4. I do rather like oddball cars (see my obsession with the Lancia Trevi). But this car in, in the cold light of day, is one that I would not lift a finger to save even if my finger was weightless and assisted by hydraulic assistance which itself was actuated by the power of the tiniest thought.

  5. Having owned a Dedra ( a car which the Delta II was based upon ) I would like to offer an opinion for what it’s worth. Compared to the mass market dross of the time, the Dedra had a far nicer interior which was a pleasant place to while away the hours waiting for the AA man. Driving controls were generally tauter and of a shorter travel than the sloppy controls found in contemporary Fords and Vauxhalls. Then there was the Lampredi engine. As for the styling, well it grows on you in the right environment (like mildew, I know). I lived in a Sapnish city where it was moderately popular and it looked “right” on the street.
    Yes, quality wasn’t great, for example, the “climate control” seemed to have had the controls installed upside down and various ancillaries such as headlight connectors and the sunroof surround succumbed to rust, although the bodywork was immaculate. I liked the direction Lancia had tried to take of building plush cars with a sporty character. It’s a shame it was poorly executed and there is no room in the market now that priorities have changed towards cuphoders, Isofix points and sitting up high.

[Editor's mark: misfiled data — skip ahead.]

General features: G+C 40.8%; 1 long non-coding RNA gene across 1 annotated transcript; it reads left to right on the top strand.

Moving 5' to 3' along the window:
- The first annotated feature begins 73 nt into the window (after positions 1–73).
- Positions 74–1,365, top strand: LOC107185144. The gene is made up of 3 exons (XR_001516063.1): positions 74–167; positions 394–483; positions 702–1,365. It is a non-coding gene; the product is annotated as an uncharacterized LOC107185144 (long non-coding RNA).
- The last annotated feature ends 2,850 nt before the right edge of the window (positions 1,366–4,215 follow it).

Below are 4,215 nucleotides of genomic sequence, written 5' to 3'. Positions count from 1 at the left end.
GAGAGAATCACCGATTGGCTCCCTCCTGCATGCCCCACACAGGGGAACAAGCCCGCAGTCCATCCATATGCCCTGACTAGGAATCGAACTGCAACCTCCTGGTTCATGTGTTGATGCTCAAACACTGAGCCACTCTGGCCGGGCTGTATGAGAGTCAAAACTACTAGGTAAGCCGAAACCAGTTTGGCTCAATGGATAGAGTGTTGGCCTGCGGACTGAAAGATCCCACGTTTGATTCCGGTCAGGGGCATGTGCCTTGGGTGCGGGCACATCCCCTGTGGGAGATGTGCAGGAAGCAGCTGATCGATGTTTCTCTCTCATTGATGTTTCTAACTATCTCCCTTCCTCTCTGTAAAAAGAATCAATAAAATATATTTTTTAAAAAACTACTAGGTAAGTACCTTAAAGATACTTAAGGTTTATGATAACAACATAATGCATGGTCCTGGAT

1. The Dedra´s appearance never bothered me. The description that sticks in my mind was that some in the press called it “jokey” styling. I never fathomed what they meant or could have meant.
      It´s very good to hear from people who have driven these cars. All I have to go on the most part is hearsay and what I read or can look at. I could imagine that the car felt more substantial that the mass market cars. But didn´t Lancia think BMW drivers might be tempted? I suppose the real competitor for this cars were top spec Opels, Fords and Peugeots of the same size rather than people from the lower end of the BMW pecking order.
      As I menttioned in the article there was an open space in the market for a much nicer middle market car. Lancia failed to assemble their offering to a high enough standard and that´s just sad. I wonder what the management and staff were thinking as they collectively sank the enterprise.